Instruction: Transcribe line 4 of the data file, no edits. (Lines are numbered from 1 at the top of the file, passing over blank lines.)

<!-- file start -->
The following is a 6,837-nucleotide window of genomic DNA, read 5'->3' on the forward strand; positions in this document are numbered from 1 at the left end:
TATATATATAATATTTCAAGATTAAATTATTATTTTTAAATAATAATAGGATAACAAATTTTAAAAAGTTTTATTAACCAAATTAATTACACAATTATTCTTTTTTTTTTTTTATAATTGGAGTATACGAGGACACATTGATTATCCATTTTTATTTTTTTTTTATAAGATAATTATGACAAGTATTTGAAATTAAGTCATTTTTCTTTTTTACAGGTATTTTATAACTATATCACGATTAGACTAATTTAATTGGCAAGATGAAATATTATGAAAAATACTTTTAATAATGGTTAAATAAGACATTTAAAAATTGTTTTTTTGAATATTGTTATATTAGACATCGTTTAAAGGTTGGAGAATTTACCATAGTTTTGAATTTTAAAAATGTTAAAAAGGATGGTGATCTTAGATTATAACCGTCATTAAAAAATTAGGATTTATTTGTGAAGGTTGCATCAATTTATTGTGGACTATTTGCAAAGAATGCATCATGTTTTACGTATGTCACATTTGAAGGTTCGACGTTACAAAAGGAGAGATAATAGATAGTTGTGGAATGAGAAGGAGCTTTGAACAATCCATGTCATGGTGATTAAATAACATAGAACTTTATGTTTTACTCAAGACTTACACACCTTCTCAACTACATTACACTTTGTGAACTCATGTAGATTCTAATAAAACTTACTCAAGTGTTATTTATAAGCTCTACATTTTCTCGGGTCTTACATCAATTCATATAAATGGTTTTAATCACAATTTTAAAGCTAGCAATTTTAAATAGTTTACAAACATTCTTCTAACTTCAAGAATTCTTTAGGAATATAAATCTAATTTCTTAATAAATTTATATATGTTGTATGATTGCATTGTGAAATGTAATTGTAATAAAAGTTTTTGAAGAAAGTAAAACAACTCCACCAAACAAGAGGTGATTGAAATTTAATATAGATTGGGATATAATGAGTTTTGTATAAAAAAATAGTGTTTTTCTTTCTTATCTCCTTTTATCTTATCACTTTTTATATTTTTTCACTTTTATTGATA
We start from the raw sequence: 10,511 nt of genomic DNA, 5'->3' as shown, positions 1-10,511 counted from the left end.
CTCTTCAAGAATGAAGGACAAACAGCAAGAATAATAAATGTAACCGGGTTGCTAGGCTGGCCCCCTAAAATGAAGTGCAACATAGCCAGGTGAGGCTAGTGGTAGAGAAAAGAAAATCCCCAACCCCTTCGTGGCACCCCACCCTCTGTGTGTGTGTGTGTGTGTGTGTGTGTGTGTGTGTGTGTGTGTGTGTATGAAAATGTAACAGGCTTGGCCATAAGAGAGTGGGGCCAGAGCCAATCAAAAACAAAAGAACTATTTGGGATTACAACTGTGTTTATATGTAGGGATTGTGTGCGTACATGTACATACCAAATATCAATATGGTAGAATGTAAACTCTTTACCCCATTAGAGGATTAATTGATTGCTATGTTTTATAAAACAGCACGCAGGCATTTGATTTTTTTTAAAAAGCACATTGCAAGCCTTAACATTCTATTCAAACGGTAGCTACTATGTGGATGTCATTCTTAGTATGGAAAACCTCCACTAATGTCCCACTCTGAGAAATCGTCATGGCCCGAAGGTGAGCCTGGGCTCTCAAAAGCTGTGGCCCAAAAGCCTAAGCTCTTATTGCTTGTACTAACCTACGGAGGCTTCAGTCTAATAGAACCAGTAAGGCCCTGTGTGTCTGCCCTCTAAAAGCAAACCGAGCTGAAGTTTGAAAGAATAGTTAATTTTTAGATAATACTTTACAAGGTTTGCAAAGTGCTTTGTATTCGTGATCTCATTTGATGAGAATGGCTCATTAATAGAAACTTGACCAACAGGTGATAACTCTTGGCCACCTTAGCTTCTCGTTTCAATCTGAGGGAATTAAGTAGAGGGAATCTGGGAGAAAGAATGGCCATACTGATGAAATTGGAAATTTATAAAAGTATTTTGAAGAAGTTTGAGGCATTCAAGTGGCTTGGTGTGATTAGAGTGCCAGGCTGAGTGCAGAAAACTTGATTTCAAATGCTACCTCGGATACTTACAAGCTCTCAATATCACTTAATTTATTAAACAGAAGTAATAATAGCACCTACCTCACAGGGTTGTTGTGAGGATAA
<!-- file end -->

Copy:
CTCTTCAAGAATGAAGGACAAACAGCAAGAATAATAAATGTAACCGGGTTGCTAGGCTGGCCCCCTAAAATGAAGTGCAACATAGCCAGGTGAGGCTAGTGGTAGAGAAAAGAAAATCCCCAACCCCTTCGTGGCACCCCACCCTCTGTGTGTGTGTGTGTGTGTGTGTGTGTGTGTGTGTGTGTGTGTGTGTATGAAAATGTAACAGGCTTGGCCATAAGAGAGTGGGGCCAGAGCCAATCAAAAACAAAAGAACTATTTGGGATTACAACTGTGTTTATATGTAGGGATTGTGTGCGTACATGTACATACCAAATATCAATATGGTAGAATGTAAACTCTTTACCCCATTAGAGGATTAATTGATTGCTATGTTTTATAAAACAGCACGCAGGCATTTGATTTTTTTTAAAAAGCACATTGCAAGCCTTAACATTCTATTCAAACGGTAGCTACTATGTGGATGTCATTCTTAGTATGGAAAACCTCCACTAATGTCCCACTCTGAGAAATCGTCATGGCCCGAAGGTGAGCCTGGGCTCTCAAAAGCTGTGGCCCAAAAGCCTAAGCTCTTATTGCTTGTACTAACCTACGGAGGCTTCAGTCTAATAGAACCAGTAAGGCCCTGTGTGTCTGCCCTCTAAAAGCAAACCGAGCTGAAGTTTGAAAGAATAGTTAATTTTTAGATAATACTTTACAAGGTTTGCAAAGTGCTTTGTATTCGTGATCTCATTTGATGAGAATGGCTCATTAATAGAAACTTGACCAACAGGTGATAACTCTTGGCCACCTTAGCTTCTCGTTTCAATCTGAGGGAATTAAGTAGAGGGAATCTGGGAGAAAGAATGGCCATACTGATGAAATTGGAAATTTATAAAAGTATTTTGAAGAAGTTTGAGGCATTCAAGTGGCTTGGTGTGATTAGAGTGCCAGGCTGAGTGCAGAAAACTTGATTTCAAATGCTACCTCGGATACTTACAAGCTCTCAATATCACTTAATTTATTAAACAGAAGTAATAATAGCACCTACCTCACAGGGTTGTTGTGAGGATAA